Chronology and the past, then, are a large part of how we perceive time. I am not surprised to find myself sitting here because I can order the events that lead me to this point; I woke up this morning, I walked to the car and drove to the library. Before that I had ate tortilla wraps and watched Liverpool thrash Fulham five-nil at Craven Cottage on T.V. Before that I had to dash from university to let a meddlesome estate agent into the flat… and so on. The further I go back, however, the less detail I can recollect, only certain moments or places, and what’s more, the time that has actually elapsed seems to dissipate too.
Think about it. How long was it since you ate last night? How long does it feel? When history and memory are our only real gauge of the past and, as empires and dictators have shown us, history can be held to ransom by those in the present, and if memory too is insufficient, can the past really tell us much of time? I mean, how long does it feel like since I started university? Certainly not three years by the clock or the calendar. It feels like no time at all.

So if it is the past, then, that allows us to organize time, it is the present that allows us to experience it. Very much, in this postmodern age, our capitalist culture focuses on the individual’s experience of the present. We are taught from a very young age, urged even, through media and advertising to exist for the moment. Companies, for example, can now signify complicated emotions such as desire in sensational adverts that take only a few seconds to register, implying that these complicated emotions are as quick to achieve as spraying on the latest Calvin Klein cologne. Everything is being miniaturized, personalized and “revolutionized” to the extent that, at any point in time, we have the technology to be connected to everything and everyone else in the world. It used to take months to send word to Australia, now it’s matter of milliseconds. Globalization and consumerism have warped society’s sense of time; everything has to be quick and snappy. Fast food and online banking. Time certainly is money. If the world is perpetually moving faster, then surely so is our sense of time? And surely that’s why, so often, the old, riddled with entropy, get left behind?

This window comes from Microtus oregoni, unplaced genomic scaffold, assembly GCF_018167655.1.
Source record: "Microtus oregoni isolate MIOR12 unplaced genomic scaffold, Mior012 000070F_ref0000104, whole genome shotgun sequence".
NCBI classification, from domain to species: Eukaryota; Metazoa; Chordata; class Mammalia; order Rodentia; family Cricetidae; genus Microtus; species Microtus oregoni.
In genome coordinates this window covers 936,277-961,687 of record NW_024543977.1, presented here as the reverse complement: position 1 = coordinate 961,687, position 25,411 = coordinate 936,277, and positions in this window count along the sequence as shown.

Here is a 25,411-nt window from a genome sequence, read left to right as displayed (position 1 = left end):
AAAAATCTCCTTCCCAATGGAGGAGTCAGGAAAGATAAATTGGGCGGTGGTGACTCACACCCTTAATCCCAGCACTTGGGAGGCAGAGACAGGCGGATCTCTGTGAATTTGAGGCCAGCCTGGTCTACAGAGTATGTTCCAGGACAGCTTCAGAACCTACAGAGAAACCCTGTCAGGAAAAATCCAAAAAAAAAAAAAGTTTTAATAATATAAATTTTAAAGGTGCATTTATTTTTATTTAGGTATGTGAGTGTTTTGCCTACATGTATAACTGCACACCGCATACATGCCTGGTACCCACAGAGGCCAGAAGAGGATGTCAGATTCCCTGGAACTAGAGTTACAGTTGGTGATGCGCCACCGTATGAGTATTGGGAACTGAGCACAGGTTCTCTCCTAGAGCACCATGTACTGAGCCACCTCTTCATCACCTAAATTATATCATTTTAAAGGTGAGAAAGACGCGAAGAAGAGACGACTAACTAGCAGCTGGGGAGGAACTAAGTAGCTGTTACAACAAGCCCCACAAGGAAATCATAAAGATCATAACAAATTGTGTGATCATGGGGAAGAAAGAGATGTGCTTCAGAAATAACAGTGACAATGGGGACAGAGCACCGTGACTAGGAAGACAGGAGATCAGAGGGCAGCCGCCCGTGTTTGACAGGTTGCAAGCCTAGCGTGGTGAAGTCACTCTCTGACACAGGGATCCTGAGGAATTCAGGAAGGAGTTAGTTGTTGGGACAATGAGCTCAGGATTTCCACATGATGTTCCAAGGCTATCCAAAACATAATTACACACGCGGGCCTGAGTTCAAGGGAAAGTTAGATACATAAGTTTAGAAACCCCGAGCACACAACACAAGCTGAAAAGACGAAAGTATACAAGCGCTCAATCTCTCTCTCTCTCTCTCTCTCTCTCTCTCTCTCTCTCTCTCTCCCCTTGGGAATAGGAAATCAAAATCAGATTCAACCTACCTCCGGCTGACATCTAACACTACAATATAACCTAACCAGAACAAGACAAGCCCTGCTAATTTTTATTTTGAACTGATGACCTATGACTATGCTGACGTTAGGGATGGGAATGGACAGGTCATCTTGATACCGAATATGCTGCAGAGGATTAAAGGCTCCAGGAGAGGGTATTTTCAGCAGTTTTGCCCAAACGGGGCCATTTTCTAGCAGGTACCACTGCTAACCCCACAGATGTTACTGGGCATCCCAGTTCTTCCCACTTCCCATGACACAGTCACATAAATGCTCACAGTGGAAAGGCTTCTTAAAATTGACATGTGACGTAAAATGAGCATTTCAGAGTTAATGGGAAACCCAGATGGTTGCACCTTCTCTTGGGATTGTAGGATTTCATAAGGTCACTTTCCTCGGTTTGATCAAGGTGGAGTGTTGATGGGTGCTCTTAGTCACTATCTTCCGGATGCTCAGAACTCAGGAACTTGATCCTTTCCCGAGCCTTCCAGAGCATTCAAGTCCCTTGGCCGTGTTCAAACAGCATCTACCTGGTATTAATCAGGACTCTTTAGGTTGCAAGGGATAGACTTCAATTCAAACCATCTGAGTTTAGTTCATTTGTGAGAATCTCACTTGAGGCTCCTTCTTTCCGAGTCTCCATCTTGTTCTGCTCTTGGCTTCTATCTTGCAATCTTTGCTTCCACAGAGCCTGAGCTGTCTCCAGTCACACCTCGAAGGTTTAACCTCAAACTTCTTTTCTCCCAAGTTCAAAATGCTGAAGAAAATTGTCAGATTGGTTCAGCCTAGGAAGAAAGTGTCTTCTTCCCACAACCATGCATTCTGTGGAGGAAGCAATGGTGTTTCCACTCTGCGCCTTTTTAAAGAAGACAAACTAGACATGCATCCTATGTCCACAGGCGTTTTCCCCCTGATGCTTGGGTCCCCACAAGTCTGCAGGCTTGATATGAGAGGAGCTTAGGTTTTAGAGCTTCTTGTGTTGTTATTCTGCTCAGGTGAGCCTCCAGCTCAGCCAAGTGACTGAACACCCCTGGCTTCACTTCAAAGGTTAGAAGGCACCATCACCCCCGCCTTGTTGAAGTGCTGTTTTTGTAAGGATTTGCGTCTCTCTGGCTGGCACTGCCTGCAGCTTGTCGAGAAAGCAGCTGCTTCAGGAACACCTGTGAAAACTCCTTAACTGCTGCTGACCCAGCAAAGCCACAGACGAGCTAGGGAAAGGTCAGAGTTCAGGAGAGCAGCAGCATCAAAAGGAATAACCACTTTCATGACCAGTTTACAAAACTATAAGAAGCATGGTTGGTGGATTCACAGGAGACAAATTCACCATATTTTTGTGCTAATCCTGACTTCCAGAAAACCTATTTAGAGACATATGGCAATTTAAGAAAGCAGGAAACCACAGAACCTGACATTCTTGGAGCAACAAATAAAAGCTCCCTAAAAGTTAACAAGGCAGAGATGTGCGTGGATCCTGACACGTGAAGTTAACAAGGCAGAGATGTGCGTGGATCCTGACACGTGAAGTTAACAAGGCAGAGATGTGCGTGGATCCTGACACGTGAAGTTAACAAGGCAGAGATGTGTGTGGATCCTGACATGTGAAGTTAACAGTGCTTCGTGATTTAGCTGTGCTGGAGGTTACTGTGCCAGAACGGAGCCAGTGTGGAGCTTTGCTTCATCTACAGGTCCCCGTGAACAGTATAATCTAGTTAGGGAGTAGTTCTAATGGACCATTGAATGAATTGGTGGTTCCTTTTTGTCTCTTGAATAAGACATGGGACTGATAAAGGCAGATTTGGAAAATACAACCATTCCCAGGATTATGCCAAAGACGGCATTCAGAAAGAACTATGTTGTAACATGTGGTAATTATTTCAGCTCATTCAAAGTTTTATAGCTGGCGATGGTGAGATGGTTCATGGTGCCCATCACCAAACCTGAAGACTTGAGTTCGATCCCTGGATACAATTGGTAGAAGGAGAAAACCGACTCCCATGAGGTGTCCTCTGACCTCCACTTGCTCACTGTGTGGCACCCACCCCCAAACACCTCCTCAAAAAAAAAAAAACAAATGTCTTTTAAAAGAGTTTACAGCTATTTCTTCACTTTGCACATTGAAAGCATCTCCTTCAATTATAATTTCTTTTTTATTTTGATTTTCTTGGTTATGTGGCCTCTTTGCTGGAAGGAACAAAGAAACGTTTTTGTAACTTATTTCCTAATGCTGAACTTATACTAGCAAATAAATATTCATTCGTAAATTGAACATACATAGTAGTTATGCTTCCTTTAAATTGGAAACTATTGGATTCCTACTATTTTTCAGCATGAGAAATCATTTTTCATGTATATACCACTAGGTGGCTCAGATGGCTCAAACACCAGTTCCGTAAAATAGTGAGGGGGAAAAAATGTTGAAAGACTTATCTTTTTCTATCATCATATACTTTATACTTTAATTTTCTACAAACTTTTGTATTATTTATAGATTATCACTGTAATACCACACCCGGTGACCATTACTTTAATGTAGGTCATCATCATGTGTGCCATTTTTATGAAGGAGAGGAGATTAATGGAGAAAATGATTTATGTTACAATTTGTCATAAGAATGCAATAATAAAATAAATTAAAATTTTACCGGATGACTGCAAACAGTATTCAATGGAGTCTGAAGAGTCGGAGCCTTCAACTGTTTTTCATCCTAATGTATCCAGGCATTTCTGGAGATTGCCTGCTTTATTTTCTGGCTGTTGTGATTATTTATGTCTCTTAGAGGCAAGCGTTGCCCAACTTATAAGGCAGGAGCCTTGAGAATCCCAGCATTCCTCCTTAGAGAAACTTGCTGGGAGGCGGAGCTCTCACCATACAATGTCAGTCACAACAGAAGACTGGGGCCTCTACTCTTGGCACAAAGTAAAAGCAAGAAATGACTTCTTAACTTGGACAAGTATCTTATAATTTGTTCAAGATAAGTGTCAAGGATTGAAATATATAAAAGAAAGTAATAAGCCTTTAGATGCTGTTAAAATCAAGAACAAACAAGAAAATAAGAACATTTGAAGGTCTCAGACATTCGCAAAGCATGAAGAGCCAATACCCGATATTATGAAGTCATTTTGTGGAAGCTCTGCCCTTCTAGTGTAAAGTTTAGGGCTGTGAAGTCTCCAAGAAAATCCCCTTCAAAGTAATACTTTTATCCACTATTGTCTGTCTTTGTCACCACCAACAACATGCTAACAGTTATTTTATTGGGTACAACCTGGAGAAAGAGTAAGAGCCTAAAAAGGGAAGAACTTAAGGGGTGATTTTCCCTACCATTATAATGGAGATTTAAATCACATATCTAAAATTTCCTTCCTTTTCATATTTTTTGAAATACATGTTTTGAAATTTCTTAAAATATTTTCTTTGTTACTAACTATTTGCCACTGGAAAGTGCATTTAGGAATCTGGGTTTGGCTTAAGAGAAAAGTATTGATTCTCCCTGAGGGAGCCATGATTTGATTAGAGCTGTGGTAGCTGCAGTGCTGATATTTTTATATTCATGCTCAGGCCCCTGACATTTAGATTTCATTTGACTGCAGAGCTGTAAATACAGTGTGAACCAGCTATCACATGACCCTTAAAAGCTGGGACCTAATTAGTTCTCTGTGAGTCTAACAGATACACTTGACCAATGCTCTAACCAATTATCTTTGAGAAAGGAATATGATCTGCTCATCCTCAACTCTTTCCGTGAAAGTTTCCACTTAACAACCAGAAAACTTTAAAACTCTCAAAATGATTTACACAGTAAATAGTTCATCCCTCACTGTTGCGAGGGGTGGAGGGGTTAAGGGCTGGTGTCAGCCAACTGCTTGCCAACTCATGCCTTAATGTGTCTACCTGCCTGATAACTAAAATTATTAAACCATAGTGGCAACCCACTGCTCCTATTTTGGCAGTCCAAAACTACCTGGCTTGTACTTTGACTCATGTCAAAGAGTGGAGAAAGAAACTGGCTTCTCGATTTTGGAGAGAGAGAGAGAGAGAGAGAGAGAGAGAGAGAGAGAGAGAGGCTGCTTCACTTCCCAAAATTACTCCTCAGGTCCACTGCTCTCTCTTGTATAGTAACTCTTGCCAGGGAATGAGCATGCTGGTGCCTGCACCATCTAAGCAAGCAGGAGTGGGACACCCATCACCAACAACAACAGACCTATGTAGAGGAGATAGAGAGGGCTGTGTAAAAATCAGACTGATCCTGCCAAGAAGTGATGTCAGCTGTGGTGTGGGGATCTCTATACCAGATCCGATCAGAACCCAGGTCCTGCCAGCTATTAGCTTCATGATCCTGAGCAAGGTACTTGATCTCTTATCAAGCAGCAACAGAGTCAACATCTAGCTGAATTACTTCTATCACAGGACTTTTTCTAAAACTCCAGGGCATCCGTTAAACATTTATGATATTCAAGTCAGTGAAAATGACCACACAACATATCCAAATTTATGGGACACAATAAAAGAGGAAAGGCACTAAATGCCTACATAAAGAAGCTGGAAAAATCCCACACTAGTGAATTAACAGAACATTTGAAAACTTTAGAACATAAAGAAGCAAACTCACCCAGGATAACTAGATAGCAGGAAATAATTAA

For Kant time was immeasurable, and though the argument against this is painstakingly obvious, our timing system isn’t perfect. Leap years, for example and the UTC, the GMT and eastern and western time. What about all the recent confusion with daylight savings and America moving their clocks back a week early? It proves our system of mapping the light of the sun is imperfect, and thus, our concept of time is imperfect too. The present, then, lies very much in the self’s own consciousness of it. Sleeping and dreaming are the most explicit examples of our skewed perception of time. Time felt dreaming couldn’t possibly represent any amount of minutes or attoseconds[1].
Or, imagine two men who are exactly the same, one sleeps a lot and dies at sixty, whereas the second one sleeps very little and dies at fifty-five, which one will have lived the longest?
Music, to me, is one of our greatest links to the flow of time, for it illuminates, even embosses the present, and that’s because it reflects our own internal clock - the beating heart. The tempo of music is measured in beats per minute, BPM, just as the heart is and that’s why you can really feel a beat. You can predict when a song is going to break down or speed up because rhythm is inbuilt within you from birth and that’s why different music can be satisfying for different emotions, upbeat when your exited, slower when your exhausted. I’ve spent countless hours listening to music over the past three years, in all manner of situations, and its ability to affect the senses truly makes me feel the present. This is no more apparent than when I’ve been at music events or festivals. You can see people dancing, feel the pressure of the bass, and hear the rhythm and the beat, all in a single moment, and it really allows you experience the flow of time. But maybe it’s because I was enjoying the present so much, that I forgot to plan for the future.